Older people who have sleep problems found more relief from a mindful meditation program than from a conventional sleep education program, Keck Medicine of USC researchers have found.
In a clinical trial of 49 people in Los Angeles 55 and older, scientists from USC and UCLA discovered that participants in a group meditation program reported better results than those given behavioral sleep education. The research indicates that focusing attention and awareness on the present moment without judgment or reacting to thoughts — as taught through mindfulness meditation — has positive effects not just on sleep but on conditions that often result from poor sleep.
“We were surprised to find that the effect of mindfulness meditation on sleep quality was large and above and beyond the effect of the sleep hygiene education program,” said David S. Black, PhD, MPH, corresponding author of the study and assistant professor of preventive medicine at Keck School of Medicine of USC.
Black, director of the American Mindfulness Research Association, concludes that “mindfulness meditation appears to have clinical importance by serving to reduce sleep problems among the growing population of older adults.”
This effect on sleep appears to carry over into reducing daytime fatigue and lessening symptoms of depression. It is estimated that 50 percent of adults over age 55 will experience sleep disturbances, which include trouble falling asleep and waking in the middle of the night. According to the National Sleep Foundation, the sleep needs of older adults do not diminish with age, and many report dissatisfaction with their sleep and tiredness during the day.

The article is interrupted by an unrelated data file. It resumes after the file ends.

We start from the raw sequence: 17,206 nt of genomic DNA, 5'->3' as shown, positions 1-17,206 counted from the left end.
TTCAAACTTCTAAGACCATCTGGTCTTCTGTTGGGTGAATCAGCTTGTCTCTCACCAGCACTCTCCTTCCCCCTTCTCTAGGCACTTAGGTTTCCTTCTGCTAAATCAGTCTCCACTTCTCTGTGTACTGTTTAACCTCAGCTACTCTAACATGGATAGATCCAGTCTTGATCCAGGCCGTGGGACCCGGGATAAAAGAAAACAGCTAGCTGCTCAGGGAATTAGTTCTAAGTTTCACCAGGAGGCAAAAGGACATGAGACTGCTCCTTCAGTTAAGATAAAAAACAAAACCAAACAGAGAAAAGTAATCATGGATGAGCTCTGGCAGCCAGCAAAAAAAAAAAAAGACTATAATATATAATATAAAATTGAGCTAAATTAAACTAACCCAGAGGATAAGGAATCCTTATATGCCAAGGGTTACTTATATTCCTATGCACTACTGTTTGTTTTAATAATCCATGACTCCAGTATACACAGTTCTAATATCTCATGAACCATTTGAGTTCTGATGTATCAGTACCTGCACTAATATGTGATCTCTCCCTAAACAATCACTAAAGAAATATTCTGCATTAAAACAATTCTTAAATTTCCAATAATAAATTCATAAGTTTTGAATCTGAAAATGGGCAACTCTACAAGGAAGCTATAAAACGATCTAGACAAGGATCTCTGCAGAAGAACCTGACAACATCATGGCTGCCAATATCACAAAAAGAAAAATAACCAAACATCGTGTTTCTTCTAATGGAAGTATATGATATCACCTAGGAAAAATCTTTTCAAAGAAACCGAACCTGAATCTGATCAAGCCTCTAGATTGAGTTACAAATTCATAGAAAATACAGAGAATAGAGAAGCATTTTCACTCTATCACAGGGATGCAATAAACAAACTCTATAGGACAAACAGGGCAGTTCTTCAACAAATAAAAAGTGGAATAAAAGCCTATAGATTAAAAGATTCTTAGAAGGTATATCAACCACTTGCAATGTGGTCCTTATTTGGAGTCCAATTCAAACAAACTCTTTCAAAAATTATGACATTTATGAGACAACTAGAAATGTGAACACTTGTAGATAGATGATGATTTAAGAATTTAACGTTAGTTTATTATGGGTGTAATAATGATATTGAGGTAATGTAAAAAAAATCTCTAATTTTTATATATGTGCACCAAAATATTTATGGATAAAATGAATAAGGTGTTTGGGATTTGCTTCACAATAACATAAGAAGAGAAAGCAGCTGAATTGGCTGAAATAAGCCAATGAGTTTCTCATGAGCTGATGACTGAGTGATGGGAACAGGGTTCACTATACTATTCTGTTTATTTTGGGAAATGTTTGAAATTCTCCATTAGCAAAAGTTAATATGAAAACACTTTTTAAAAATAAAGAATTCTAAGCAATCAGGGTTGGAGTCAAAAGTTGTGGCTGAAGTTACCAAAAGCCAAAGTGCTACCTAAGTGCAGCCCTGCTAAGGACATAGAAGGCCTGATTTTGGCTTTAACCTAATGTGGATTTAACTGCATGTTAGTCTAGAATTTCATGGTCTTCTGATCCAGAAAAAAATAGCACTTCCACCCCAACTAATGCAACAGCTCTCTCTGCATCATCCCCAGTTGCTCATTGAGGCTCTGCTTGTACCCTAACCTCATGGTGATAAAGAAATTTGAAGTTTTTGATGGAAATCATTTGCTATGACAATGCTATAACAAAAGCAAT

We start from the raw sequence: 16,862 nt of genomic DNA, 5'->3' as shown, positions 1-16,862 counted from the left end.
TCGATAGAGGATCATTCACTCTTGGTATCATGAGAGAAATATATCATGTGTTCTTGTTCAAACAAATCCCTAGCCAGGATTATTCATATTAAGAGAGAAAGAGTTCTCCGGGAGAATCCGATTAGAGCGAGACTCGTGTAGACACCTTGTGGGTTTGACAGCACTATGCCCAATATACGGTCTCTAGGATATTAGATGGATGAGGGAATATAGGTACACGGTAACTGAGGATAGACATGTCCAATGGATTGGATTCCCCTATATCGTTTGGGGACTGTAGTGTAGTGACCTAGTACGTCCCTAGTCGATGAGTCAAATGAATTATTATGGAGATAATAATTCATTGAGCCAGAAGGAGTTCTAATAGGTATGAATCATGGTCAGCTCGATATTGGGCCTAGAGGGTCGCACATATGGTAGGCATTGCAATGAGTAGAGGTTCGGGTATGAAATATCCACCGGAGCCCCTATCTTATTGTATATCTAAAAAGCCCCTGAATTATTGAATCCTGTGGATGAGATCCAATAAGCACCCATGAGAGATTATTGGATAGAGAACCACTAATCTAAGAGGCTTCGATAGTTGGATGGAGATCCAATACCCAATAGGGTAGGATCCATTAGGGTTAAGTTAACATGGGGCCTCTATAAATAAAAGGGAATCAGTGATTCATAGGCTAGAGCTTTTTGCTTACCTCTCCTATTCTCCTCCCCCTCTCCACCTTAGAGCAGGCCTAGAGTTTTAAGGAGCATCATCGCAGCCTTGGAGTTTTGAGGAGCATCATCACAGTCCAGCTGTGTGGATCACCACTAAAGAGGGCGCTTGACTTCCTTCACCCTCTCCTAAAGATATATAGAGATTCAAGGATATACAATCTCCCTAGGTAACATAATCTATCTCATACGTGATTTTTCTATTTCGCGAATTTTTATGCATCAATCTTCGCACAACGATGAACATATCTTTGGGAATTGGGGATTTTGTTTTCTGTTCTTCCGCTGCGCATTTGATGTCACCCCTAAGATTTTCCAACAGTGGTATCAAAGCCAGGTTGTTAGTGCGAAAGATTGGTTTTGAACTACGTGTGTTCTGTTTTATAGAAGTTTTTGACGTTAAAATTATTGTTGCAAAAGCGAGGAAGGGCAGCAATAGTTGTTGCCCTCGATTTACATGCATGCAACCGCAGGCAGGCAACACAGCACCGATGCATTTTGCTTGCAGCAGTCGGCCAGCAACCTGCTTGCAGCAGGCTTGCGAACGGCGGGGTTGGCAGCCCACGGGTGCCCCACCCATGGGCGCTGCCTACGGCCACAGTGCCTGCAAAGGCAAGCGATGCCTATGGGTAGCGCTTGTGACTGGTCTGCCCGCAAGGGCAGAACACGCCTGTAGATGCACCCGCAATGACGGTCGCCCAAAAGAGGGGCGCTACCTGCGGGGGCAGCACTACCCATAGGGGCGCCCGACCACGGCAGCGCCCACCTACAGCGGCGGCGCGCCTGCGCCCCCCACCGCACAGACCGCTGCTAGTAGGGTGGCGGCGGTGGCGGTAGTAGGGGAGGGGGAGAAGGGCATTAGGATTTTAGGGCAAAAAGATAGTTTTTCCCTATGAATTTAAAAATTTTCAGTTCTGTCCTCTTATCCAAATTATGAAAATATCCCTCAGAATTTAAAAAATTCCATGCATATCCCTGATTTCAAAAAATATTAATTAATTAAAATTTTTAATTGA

Black’s team compared the Mindful Awareness Practice (MAPs) program at UCLA, a six-week, two-hour-a-week program introducing mindfulness meditation to participants, to a so-called sleep hygiene program that provided strategies such as relaxation before bedtime, monitoring of sleep behavior and not eating before sleeping. The research was conducted via self-reported surveys.
Black’s future research will focus on combining the two methods as a means of improving sleep.
The research team includes Gillian O’Reilly, a doctoral student in the Department of Preventive Medicine at the Keck School, and Richard Olmstead, PhD, Elizabeth Breen, PhD, and Michael R. Irwin, MD, all of UCLA.
The research was published online Feb. 16 in the Journal of the American Medical Association Internal Medicine. Funding was provided by the National Institutes of Health (NIH), National Institutes of Mental Health (NIMH), the UCLA Older Americans Independence Center, the Cousins Center for Psychimmunotherapy at UCLA, the Pettit Family Foundation and the Furlotti Family Foundation.
— Leslie Ridgeway